Summer Reads 2016

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As has been the fashion over the last few years I throw up a bunch of titles I think you might like to bring away to whatever Spanish resort, Galway gaff, Tuscan villa or Tibetan monastery you’re heading to for your holiday 🙂

They vary wildly in tone, genre and even when they were released but they all come with a personal stamp of “well worth your time”. The only criteria I’ve used is that I must have read them this year.


Everyone Brave Is Forgiven by Chris Cleave 

Set in World War II the story of Mary North who starts the story skiing down the side of a mountain (almost James Bond-like!) to enrol in the war effort the day hostilities break out. The characters he populates this world with are real, human and, above all, illustrate just how cruel, random and arbitrary war is when it comes to giving and taking away. That takes guts. Hugely worth your time, a gorgeous, real story that both makes you read late into the night and illuminates some of the lesser known (for me anyway) corners of the war with skill, craft and bravery on the part of Cleave himself. Comes highly recommended.

Lying In Wait by Liz Nugent

Did you like Unravelling Oliver? This is better. As much as I adored and pressed the first book into the hands of many in the months after I read it, Lying In Wait is a completely different beast. As I finished the last page I actually stood up and gave a round of applause to my empty sitting room. Simply the best Irish thriller this year by miles. Crafted, elegant, full of evil and human consequences. Buy it.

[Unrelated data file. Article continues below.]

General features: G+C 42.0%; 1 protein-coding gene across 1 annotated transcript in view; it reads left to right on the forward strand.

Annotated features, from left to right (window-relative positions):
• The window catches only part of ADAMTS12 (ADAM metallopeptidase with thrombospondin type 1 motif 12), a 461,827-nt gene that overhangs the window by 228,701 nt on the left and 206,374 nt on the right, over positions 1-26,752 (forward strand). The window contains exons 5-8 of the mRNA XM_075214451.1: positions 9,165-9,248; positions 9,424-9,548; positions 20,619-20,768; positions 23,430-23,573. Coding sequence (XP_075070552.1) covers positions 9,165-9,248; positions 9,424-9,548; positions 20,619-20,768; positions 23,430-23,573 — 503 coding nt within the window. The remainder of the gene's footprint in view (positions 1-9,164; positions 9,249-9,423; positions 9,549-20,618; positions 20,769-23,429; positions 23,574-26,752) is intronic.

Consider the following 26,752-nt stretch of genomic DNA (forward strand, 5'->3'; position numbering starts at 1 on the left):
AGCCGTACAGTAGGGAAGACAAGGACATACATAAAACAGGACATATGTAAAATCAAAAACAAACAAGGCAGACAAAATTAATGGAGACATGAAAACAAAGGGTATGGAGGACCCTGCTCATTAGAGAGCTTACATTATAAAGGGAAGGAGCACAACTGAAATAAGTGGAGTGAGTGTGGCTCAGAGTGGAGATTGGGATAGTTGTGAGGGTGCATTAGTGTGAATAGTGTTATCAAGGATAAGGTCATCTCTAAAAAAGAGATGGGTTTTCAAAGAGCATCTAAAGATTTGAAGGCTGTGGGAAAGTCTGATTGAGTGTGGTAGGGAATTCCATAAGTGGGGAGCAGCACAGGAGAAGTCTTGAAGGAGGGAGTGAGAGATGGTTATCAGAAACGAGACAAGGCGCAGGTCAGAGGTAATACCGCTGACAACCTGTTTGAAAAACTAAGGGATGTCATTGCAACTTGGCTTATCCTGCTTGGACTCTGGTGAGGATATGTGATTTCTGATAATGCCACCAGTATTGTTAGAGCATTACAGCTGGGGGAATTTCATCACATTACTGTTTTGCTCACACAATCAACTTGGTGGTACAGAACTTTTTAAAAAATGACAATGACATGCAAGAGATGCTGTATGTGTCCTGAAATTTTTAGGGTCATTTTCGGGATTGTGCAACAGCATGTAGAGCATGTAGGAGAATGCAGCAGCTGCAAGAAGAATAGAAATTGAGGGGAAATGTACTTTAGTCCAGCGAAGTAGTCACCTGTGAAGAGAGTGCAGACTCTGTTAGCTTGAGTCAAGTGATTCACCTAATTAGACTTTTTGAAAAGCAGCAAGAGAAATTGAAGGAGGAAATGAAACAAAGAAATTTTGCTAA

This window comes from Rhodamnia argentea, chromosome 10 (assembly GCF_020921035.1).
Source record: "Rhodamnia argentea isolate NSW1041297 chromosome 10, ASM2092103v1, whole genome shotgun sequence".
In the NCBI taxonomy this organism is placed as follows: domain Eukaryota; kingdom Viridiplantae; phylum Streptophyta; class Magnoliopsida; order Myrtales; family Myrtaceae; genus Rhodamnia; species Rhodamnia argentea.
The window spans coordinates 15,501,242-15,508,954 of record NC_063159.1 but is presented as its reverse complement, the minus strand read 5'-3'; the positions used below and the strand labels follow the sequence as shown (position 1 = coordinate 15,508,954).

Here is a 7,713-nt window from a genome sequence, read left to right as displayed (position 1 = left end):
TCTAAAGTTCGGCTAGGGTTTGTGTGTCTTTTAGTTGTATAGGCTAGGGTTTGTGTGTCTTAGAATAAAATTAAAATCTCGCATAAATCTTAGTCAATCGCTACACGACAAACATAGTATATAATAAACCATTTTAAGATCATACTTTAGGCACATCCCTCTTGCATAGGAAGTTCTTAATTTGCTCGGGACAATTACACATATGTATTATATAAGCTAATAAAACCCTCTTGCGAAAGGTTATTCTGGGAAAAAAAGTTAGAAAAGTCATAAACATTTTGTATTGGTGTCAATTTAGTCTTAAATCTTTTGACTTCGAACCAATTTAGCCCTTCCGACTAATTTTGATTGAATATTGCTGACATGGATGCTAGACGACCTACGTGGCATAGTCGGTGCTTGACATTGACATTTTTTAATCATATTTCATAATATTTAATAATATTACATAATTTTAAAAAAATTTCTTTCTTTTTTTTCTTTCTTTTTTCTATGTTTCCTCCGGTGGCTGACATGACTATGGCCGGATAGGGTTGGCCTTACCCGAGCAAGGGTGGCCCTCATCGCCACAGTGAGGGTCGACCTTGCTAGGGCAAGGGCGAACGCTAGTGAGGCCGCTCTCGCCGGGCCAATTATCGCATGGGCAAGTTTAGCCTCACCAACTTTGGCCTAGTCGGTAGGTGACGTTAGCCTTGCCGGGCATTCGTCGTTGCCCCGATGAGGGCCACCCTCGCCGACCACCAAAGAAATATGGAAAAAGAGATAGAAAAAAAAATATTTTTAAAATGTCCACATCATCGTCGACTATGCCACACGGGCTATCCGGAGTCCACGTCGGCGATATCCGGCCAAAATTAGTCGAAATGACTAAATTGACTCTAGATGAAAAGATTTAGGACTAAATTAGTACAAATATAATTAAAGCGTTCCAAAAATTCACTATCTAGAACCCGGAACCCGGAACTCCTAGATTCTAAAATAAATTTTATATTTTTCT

The Muse by Jessie Burton

Split between pre-Civil War Spain and the UK in the 1960s, the stories of an English artist struggling to work and have her work seen and a writer from the West Indies making her way in Swinging London interconnected by a single painting. Her second novel after the sensation that was The Miniaturist and a worthy successor.

The Long Way To A Small Angry Planet by Becky Chambers 

Adored it. Read it while on holidays in March and flew through what is a fun, smart space opera that would remind you of Firefly in tone. The sequel is out this year, can’t wait.

Vertigo by Joanna Walsh

You know every now and then you get hypnotised by a writer’s style or a series of short stories? For me, Vertigo brings both of those to the table. It’s less a series of disconnected stories and more almost a continuous stream of vignettes from the internal narrative of what could easily be the same woman in different countries, situations, parts of what seem to be the same life. Vertigo is a little thing of hidden beauty, you should seek it out.

Knights Of The Borrowed Dark by Dave Rudden

One for your kids or you if you still feel like one 🙂 A centuries old war between warriors, monsters, dimensions and worlds with genuinely gorgeous sweeps of words and sentence-stopping language to gape at and re-read. The world of flashy new series-based YA is very, very crowded waters at the moment – Knights Of The Borrowed Dark is a great big vicious shark that leaps out of the water at you.

The Last Days Of Jack Sparks by Jason Arnopp